There are 7,227 names matching your criteria. This is page 5.
CECIL m English
From the Roman name Caecilius
). This was the name of a 3rd-century saint, a companion of Saint Cyprian... [more]
CELESTINE f & m English
English form of CAELESTINUS
. It is more commonly used as a feminine name, from the French feminine form Célestine
CELIA f English, Spanish, Italian
Feminine form of the Roman family name CAELIUS
. Shakespeare used it in his play 'As You Like It' (1599), which introduced the name to the English-speaking public at large... [more]
CHANTAL f French, English, Dutch
From a French surname which was derived from a place name meaning "stony". It was originally given in honour of Saint Jeanne-Françoise de Chantal, the founder of the Visitation Order in the 17th century... [more]
CHARLES m English, French
From the Germanic name Karl
, which was derived from a Germanic word meaning "man". However, an alternative theory states that it is derived from the common Germanic name element hari
meaning "army, warrior"... [more]
CHARLIZE f Southern African, Afrikaans
Feminine form of CHARLES
using the popular Afrikaans name suffix ize
. This name was popularized by South African actress Charlize Theron (1975-), who was named after her father Charles.
CHIARA f Italian
Italian form of CLARA
. Saint Chiara (commonly called Saint Clare in English) was a follower of Saint Francis of Assisi.
CINÁED m Scottish, Irish
Means "born of fire" in Gaelic. This was the name of the first king of the Scots and Picts (9th century). It is often Anglicized as Kenneth
CLANCY m Irish, English (Rare)
From the Irish surname Mac Fhlannchaidh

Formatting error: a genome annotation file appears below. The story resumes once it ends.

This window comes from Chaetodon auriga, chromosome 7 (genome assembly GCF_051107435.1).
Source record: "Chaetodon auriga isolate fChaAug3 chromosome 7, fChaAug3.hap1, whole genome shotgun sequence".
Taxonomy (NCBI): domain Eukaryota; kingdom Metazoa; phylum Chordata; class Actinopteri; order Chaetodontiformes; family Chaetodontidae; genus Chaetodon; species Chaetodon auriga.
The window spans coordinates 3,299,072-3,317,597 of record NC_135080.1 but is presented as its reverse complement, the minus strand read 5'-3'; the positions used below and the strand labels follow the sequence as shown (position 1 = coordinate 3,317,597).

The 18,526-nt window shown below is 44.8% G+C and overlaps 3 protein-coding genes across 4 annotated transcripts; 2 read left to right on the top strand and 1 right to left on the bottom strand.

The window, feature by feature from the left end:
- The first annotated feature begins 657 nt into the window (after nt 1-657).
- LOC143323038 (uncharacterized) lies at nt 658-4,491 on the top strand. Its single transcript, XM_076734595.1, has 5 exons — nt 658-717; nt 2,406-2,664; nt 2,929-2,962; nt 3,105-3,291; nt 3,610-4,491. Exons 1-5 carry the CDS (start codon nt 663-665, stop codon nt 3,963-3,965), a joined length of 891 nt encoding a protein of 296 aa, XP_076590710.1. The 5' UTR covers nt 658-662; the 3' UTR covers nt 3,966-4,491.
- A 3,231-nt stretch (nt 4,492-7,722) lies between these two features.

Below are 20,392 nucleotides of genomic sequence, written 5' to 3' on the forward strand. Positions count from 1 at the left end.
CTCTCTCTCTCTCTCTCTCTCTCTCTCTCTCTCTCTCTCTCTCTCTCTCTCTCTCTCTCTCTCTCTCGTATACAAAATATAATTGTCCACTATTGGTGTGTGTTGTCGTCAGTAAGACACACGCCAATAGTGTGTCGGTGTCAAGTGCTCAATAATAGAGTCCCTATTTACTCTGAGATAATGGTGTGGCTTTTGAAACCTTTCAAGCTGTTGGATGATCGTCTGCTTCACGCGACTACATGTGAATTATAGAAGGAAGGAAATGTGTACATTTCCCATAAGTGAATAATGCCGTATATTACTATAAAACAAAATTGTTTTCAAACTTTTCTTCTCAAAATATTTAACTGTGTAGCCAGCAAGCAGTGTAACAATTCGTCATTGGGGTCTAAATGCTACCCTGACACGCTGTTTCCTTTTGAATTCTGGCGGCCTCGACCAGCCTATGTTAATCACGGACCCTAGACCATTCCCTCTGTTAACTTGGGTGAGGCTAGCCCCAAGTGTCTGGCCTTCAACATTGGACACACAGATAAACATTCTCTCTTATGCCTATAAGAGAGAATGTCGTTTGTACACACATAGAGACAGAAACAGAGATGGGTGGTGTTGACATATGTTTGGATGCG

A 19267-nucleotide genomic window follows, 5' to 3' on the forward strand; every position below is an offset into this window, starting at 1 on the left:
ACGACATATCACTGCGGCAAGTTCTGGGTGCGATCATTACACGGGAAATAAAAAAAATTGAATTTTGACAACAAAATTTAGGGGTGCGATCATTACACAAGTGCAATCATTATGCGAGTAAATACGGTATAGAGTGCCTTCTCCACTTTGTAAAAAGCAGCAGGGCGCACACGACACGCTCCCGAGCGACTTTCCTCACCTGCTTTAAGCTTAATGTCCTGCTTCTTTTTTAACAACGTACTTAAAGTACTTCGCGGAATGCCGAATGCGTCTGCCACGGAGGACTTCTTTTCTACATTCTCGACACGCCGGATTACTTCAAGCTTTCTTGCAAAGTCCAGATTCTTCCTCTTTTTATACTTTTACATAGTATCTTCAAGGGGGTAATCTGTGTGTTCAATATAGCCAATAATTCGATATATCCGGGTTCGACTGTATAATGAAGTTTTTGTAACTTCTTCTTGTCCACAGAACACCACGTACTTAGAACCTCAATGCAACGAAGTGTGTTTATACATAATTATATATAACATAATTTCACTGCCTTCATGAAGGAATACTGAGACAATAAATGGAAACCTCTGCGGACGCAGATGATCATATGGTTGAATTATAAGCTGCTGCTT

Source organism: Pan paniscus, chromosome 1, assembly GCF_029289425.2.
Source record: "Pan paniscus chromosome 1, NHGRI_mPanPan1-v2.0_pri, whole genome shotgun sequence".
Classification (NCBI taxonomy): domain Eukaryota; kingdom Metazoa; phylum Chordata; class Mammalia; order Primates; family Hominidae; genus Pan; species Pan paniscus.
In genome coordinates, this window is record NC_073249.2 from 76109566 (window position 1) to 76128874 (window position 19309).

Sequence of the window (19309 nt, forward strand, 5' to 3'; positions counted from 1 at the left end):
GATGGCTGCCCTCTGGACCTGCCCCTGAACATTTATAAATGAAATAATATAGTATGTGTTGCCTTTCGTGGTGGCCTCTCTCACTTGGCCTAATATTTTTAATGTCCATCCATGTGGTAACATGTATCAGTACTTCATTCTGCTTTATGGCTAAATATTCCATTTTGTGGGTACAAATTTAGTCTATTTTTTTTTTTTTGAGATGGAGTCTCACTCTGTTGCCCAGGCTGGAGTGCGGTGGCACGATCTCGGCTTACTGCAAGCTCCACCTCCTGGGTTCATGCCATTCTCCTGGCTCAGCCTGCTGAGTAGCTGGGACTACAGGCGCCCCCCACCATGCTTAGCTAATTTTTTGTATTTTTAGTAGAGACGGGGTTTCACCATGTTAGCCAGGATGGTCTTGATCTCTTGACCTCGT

which means "son of Flannchadh". The Gaelic name Flannchadh means "red warrior".
CLARA f Italian, German, Spanish, Portuguese, Catalan, Romanian, English, Late Roman
Feminine form of the Late Latin name Clarus
which meant "clear, bright, famous". The name Clarus
was borne by a few early saints. The feminine form was popularized by the 13th-century Saint Clare of Assisi (called Chiara
in Italian), a friend and follower of Saint Francis, who left her wealthy family to found the order of nuns known as the Poor Clares... [more]
CLARE f English
Medieval English form of CLARA
. This is also the name of an Irish county, which was originally named for the Norman invader Richard de Clare (known as Strongbow), whose surname was derived from the name of an English river.
CLARICE f English
Medieval vernacular form of the Late Latin name Claritia
, which was a derivative of CLARA
CLARISSA f English, Italian, Portuguese, Spanish
Latinate form of CLARICE
. This was the name of the title character in a 1748 novel by Samuel Richardson. In the novel Clarissa is a virtuous woman who is tragically exploited by her family and her lover.
CLAUDE m & f French, English
French masculine and feminine form of CLAUDIUS
. In France the masculine name has been common since the Middle Ages due to the 7th-century Saint Claude of Besançon... [more]
CLEMENCE f English
Feminine form of Clementius
). It has been in use since the Middle Ages, though it became rare after the 17th century.
CLEMENT m English
English form of the Late Latin name Clemens
(or sometimes of its derivative Clementius
) which meant "merciful, gentle". This was the name of 14 popes, including Saint Clement I, the third pope, one of the Apostolic Fathers... [more]
CLETUS m English
Short form of ANACLETUS